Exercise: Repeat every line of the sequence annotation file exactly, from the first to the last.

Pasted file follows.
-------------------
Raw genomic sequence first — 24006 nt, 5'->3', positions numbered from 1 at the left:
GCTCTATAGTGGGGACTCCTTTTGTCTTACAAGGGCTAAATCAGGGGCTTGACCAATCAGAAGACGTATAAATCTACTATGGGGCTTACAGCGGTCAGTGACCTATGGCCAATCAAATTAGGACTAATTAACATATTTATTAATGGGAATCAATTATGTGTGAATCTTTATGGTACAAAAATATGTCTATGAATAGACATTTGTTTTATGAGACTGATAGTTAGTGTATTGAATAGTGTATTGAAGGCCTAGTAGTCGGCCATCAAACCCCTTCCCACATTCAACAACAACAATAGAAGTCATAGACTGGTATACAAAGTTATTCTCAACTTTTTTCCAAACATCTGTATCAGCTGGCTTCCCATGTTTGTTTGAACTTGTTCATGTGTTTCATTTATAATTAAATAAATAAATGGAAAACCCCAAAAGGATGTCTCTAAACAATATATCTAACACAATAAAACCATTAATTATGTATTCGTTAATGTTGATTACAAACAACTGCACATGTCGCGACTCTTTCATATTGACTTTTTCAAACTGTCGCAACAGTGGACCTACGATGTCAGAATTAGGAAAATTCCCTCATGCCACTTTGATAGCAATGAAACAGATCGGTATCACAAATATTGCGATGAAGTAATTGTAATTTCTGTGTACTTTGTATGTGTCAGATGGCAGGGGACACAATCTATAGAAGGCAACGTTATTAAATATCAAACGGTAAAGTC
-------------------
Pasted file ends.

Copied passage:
Raw genomic sequence first — 24006 nt, 5'->3', positions numbered from 1 at the left:
GCTCTATAGTGGGGACTCCTTTTGTCTTACAAGGGCTAAATCAGGGGCTTGACCAATCAGAAGACGTATAAATCTACTATGGGGCTTACAGCGGTCAGTGACCTATGGCCAATCAAATTAGGACTAATTAACATATTTATTAATGGGAATCAATTATGTGTGAATCTTTATGGTACAAAAATATGTCTATGAATAGACATTTGTTTTATGAGACTGATAGTTAGTGTATTGAATAGTGTATTGAAGGCCTAGTAGTCGGCCATCAAACCCCTTCCCACATTCAACAACAACAATAGAAGTCATAGACTGGTATACAAAGTTATTCTCAACTTTTTTCCAAACATCTGTATCAGCTGGCTTCCCATGTTTGTTTGAACTTGTTCATGTGTTTCATTTATAATTAAATAAATAAATGGAAAACCCCAAAAGGATGTCTCTAAACAATATATCTAACACAATAAAACCATTAATTATGTATTCGTTAATGTTGATTACAAACAACTGCACATGTCGCGACTCTTTCATATTGACTTTTTCAAACTGTCGCAACAGTGGACCTACGATGTCAGAATTAGGAAAATTCCCTCATGCCACTTTGATAGCAATGAAACAGATCGGTATCACAAATATTGCGATGAAGTAATTGTAATTTCTGTGTACTTTGTATGTGTCAGATGGCAGGGGACACAATCTATAGAAGGCAACGTTATTAAATATCAAACGGTAAAGTC